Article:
What does it mean when you hear that your food is being disrupted? Innovators and entrepreneurs often use the word “disruption” to connote their meaningful quest to bring new and better ideas to the marketplace. There is analysis underway to examine dozens of futuristic technologies and their impact on existing industries is finding that the agbiosciences is ripe for “disruption”. Consider that engineering, genetic, biological, and digital innovations are already embedded in the agbiosciences.  

To meet the demands of ever more discerning consumers of food, feed and fiber, agbioscience leaders are scrambling to win the innovation race to feed the world, protect the planet and improve lives. For Indiana to become nationally recognized state for food and agricultural innovation, we need to foster a more entrepreneurial, risk-taking culture in the agbiosciences akin to what has made Indiana an industry leader in the life sciences, advanced manufacturing and tech sectors.

Gradually, support systems are developing for industry specific activity and academic entrepreneurship programs which are available at our world renown universities such as Butler, Purdue, IU, Ball State, Notre Dame, and Rose Hulman, to name a few. However, these programs are often limited to the immediate proximity of their campus locations and few are focused on fostering innovation-driven new businesses in the agbiosciences. Agbioscience entrepreneurs often face other unique circumstances such as long research and development timelines and geographic distance between key players affecting idea sharing and leveraging.

Entrepreneurs also need investors. The states of California, Massachusetts and New York lead what AgFunder calls “agrifood tech” investment and collectively captured more than 70 percent of the funds in 2017. While Indiana is a top 10 state in agricultural production, we are well behind the leaders, and even neighboring states, in garnering critical investment funds for food and agricultural innovation. This reality begs the question: What does Indiana need to become a vibrant environment to nurture and grow agbiosciences entrepreneurship and become a recognized leader in the sector

To get to an answer, we first need a firm understanding of best practices to ignite an entrepreneurial spirit and fan the flame of innovation. AgriNovus Indiana is leading a comprehensive research study focused on this exact goal – providing the foremost atmosphere for entrepreneurial and innovation best practices in agbiosciences. This assessment will provide deeper understanding and ultimately assist our stakeholders (public officials, educational institutions, and other entities) that are strategically positioned to make the changes necessary to meet the goal. The study will provide a roadmap to achieve our goal and be widely shared and discussed with government officials, education leaders, and others who are in a position to develop and influence programs to address our challenges.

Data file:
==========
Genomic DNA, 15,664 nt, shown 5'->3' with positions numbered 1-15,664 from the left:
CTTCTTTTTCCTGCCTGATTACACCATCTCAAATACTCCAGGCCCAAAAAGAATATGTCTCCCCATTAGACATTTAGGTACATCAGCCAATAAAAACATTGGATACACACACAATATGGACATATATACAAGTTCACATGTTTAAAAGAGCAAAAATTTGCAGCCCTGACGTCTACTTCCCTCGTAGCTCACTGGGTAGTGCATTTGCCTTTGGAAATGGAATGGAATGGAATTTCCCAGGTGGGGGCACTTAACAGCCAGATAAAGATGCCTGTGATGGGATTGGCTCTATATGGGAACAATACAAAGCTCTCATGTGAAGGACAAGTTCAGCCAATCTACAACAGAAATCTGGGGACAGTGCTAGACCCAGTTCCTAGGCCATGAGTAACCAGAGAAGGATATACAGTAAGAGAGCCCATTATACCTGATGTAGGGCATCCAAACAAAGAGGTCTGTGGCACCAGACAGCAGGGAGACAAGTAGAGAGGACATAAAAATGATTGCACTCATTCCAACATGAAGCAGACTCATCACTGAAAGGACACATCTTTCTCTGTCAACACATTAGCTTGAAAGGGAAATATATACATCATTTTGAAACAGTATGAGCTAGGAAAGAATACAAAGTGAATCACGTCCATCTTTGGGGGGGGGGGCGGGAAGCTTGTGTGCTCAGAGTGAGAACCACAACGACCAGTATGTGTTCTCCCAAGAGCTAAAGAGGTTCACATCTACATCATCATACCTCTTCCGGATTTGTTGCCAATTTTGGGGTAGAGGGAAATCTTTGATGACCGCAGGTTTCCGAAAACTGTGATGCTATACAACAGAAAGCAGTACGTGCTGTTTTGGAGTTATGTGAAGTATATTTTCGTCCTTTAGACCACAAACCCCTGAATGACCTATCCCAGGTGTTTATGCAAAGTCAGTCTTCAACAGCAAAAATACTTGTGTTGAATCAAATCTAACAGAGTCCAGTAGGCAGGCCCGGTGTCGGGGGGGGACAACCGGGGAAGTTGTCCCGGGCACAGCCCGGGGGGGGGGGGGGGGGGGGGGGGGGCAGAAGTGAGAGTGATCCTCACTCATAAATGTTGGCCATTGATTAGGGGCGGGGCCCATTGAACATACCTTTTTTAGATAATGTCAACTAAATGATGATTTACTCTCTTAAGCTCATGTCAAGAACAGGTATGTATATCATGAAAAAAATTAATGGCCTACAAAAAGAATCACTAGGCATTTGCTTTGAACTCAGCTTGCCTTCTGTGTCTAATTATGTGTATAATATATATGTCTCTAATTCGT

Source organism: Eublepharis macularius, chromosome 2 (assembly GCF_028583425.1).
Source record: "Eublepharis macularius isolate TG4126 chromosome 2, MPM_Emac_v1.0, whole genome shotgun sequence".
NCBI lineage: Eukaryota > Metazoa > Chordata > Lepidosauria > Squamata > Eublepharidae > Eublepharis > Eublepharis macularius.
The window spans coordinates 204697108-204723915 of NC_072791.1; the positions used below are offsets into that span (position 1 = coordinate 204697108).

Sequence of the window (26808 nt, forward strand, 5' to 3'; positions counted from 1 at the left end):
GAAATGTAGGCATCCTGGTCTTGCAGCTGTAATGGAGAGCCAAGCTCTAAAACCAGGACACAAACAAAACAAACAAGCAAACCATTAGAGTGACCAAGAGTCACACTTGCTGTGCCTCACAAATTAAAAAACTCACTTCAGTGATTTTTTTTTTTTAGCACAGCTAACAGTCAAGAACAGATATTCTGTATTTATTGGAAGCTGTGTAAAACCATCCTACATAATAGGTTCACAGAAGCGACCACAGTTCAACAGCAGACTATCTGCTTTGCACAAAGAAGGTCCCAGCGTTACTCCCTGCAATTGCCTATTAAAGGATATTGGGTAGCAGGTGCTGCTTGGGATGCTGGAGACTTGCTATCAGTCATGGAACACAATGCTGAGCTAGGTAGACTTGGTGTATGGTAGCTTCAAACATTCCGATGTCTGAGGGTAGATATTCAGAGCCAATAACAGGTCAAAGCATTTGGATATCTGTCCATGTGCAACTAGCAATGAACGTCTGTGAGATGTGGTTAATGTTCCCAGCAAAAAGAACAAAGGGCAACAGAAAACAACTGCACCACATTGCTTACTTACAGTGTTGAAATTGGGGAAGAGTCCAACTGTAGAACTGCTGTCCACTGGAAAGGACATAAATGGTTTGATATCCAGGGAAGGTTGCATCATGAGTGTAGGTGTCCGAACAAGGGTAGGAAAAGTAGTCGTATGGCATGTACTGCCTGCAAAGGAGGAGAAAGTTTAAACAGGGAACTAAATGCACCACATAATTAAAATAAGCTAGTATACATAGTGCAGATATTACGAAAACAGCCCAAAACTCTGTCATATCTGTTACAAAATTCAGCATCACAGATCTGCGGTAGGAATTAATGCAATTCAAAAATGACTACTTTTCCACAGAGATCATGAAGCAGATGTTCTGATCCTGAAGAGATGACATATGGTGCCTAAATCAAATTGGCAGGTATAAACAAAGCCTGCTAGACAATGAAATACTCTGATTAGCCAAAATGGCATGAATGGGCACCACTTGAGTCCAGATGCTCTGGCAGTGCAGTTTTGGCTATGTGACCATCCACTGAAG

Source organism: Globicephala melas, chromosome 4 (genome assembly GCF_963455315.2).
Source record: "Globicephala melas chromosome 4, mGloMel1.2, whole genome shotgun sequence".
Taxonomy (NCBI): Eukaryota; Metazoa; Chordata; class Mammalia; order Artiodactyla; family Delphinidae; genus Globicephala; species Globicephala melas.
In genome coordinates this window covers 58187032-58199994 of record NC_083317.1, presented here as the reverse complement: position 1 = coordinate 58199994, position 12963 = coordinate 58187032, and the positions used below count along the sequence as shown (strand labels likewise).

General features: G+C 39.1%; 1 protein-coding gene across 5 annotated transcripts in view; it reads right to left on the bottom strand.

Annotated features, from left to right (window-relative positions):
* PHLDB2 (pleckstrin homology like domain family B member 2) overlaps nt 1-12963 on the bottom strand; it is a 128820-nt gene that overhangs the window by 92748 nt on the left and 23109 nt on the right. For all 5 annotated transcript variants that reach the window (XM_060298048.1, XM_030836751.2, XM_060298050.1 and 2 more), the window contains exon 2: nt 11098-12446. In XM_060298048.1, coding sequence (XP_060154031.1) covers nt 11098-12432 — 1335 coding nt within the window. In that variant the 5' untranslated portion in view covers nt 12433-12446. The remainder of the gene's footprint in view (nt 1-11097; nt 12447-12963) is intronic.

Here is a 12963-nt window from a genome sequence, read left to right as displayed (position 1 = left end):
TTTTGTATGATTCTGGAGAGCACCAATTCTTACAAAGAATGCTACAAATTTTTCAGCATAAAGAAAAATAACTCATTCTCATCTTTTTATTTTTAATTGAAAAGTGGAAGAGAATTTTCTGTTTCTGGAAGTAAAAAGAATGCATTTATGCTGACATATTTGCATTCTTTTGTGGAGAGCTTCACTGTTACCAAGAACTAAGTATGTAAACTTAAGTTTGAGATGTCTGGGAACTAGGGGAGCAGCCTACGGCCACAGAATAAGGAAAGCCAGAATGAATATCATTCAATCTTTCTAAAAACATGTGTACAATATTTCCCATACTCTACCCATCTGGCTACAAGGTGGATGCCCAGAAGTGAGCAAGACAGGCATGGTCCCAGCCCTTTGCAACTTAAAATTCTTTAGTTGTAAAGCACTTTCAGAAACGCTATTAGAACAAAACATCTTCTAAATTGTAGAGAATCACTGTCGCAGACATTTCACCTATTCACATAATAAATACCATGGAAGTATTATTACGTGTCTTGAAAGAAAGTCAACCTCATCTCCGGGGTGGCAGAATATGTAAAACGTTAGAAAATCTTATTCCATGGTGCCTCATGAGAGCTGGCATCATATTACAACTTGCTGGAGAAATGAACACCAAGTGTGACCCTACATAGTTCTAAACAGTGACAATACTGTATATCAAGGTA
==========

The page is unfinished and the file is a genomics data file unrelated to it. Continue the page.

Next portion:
Despite the need for more work to support agbiosciences entrepreneurs, there are numerous cutting-edge start-ups taking shape here. One of those, Spensa Technologies which operates at the Purdue Research Park, develops industry-leading sensors and innovative technologies to help growers better manage agronomic pests such as insects, weeds and disease. Spensa recently signed an agreement to be acquired by DTN, an independent source of insight and analysis, and decision-support solutions to customers worldwide in agriculture.

AgriNovus and the Purdue Foundry are also teaming up for an Agbioscience Start-up Showcase to highlight several of our up-and-coming innovators. The Showcase will be held on April 10 at Launch Fishers and will feature conversations with Fishers Mayor Scott Fadness and Purdue University Chief Entrepreneurial Officer Dan Hasler. Five Indiana startup agbioscience companies will showcase their technology and tell their stories in 7-minute pitches. They are:

Jua Technologies – Professor Klein Ileleji, Ag & Biological Engineering; designing new tools for large scale drying of horticultural food crops using solar power.

Aggressively Organic – Jonathan Partlow, CEO; providing micro growth systems to grow local, fresh, healthy food on countertops, offices or be scaled to community urban farms.

ZeaVaxx – Fangji Lu, PhD Veterinary Medicine; producing nanoparticles derived from corn to make vaccines work better.

The Bee Corp – Ellie Symes, CEO; addressing a $2 Billion problem by tracking the health of beehives on a large scale.

VinSense – Dr. David Ebert, CEO; providing wine producers with software tools necessary to make higher quality wines.

Indiana makes things, grows things and move things better than any other state. Ambitious young minds are learning they can find purpose and work to solve some of our world’s biggest challenges in agbioscience careers. Let’s also offer these bright, innovative minds an exciting future as entrepreneurs and help them form and build their own technologies and businesses in Indiana. It’s happening here! 

Dan Dawes is senior director of strategy and innovation at AgriNovus Indiana.

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